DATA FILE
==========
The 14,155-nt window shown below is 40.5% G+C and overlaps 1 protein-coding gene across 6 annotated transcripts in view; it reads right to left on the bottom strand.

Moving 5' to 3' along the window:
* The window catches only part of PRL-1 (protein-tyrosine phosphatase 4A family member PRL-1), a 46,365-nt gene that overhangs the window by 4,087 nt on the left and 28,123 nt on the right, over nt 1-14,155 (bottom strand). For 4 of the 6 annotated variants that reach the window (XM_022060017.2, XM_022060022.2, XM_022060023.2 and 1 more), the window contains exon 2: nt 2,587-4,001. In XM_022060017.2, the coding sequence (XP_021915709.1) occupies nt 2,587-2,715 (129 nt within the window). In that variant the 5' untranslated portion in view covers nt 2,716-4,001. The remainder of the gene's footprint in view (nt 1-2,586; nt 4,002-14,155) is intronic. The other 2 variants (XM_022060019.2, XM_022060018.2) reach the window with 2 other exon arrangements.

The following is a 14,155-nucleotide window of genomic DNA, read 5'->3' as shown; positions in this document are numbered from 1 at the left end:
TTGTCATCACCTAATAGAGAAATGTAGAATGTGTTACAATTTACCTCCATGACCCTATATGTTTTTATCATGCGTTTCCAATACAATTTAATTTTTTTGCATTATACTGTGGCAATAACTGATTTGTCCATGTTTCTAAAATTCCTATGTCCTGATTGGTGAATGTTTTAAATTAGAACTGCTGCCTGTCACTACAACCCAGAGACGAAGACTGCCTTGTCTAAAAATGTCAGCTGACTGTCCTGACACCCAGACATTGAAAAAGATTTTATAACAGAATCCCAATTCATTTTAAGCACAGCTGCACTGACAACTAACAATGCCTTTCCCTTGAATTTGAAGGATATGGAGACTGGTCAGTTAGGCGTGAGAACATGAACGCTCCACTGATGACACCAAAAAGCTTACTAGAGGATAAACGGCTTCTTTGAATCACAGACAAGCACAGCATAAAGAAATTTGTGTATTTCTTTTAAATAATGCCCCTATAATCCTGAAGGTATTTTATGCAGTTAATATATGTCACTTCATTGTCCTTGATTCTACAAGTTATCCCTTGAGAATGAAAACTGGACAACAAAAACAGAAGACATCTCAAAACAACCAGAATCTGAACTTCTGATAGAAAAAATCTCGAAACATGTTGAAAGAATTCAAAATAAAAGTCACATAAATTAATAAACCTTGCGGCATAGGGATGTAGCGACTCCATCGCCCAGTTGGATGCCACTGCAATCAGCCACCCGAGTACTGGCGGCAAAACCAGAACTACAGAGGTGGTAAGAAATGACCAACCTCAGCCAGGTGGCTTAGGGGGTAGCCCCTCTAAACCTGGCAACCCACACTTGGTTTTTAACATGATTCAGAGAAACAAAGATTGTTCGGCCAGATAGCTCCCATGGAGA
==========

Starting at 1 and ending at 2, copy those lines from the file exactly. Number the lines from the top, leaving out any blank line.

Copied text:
The 14,155-nt window shown below is 40.5% G+C and overlaps 1 protein-coding gene across 6 annotated transcripts in view; it reads right to left on the bottom strand.

Moving 5' to 3' along the window: